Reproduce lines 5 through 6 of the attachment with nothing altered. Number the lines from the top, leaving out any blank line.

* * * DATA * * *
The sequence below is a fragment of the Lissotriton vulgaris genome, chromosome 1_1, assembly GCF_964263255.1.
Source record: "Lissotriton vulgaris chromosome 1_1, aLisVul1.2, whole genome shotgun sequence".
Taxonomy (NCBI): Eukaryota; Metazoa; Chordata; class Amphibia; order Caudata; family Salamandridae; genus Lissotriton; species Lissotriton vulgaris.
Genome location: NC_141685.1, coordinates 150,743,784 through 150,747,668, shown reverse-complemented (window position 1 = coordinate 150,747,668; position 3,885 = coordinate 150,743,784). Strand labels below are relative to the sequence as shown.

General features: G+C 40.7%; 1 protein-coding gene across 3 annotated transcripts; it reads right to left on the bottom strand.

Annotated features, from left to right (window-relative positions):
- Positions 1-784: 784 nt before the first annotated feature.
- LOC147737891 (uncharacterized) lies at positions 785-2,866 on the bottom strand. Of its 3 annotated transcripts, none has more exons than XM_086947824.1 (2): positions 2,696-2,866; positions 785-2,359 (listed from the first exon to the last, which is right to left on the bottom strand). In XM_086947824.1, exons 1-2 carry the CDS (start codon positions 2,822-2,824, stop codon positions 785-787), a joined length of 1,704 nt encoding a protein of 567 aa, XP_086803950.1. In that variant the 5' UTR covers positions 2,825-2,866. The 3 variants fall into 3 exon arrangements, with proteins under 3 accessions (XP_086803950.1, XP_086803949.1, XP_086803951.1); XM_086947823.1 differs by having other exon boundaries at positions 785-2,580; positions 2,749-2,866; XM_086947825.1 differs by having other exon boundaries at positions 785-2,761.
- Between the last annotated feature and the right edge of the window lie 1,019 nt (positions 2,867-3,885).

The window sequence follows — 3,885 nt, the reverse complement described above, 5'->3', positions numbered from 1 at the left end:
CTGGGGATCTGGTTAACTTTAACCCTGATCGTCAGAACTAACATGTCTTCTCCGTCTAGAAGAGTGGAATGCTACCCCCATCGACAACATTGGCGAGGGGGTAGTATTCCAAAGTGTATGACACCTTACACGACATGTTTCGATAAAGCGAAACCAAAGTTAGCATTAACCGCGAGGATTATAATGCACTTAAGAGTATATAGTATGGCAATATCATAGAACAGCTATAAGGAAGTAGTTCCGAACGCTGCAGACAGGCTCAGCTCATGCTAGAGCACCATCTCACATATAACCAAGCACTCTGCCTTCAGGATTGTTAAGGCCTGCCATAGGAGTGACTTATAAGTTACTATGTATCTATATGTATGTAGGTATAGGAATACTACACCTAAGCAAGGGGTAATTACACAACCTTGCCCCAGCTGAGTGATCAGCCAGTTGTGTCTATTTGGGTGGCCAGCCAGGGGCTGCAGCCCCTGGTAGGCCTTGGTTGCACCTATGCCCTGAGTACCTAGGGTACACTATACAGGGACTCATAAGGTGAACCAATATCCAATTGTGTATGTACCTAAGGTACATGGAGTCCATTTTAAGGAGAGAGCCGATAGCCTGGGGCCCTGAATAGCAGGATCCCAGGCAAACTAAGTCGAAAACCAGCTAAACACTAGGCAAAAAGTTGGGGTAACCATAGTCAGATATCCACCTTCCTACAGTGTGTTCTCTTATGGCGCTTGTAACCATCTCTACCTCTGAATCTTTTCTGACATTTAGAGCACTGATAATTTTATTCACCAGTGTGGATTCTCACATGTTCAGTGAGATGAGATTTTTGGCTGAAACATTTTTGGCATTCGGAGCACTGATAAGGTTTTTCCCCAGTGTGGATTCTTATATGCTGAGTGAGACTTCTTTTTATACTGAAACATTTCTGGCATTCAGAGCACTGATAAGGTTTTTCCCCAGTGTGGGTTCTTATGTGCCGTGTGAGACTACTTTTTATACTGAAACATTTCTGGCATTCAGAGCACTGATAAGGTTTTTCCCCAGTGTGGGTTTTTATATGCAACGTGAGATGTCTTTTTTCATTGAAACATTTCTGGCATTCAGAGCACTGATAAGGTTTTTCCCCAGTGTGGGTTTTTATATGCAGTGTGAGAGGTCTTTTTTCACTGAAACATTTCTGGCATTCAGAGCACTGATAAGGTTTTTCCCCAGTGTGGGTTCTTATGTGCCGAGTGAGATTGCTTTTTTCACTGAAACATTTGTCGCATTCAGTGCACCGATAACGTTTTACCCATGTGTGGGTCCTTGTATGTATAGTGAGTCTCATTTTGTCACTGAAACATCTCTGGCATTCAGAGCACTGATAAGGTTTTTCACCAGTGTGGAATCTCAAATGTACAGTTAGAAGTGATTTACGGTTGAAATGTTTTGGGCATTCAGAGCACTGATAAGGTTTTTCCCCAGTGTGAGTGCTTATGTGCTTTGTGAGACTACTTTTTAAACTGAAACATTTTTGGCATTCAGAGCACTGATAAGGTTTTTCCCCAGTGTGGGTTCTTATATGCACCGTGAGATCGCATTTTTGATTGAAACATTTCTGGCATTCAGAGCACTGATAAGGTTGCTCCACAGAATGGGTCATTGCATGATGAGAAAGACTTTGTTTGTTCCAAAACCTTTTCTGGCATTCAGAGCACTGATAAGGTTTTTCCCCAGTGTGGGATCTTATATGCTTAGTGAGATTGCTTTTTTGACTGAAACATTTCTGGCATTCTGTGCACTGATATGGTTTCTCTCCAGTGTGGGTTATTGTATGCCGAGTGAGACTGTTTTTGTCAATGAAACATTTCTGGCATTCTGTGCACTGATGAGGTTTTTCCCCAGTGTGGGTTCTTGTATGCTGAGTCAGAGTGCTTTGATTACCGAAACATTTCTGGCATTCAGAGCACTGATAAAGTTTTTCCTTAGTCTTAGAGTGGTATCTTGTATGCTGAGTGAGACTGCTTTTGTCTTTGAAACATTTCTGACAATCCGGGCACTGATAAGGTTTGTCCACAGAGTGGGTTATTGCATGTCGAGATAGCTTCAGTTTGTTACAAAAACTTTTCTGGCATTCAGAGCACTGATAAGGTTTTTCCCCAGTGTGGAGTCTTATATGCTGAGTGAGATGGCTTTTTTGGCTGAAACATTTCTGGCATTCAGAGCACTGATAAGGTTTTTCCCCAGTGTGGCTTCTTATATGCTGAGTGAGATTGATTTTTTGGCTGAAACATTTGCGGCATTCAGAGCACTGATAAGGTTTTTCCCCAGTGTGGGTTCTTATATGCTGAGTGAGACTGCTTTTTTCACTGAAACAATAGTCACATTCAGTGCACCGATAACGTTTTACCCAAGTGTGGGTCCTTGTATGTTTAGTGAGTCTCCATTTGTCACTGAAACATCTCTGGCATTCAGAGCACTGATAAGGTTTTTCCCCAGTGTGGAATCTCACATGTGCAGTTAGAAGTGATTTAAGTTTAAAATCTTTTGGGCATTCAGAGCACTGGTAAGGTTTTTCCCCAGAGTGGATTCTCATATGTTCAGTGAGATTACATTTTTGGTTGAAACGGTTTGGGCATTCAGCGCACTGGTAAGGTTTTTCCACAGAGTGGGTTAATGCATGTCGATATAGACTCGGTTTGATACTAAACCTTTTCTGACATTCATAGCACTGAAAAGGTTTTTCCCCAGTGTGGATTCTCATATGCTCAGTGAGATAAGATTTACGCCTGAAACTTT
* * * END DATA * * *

General features: G+C 40.7%; 1 protein-coding gene across 3 annotated transcripts; it reads right to left on the bottom strand.

Annotated features, from left to right (window-relative positions):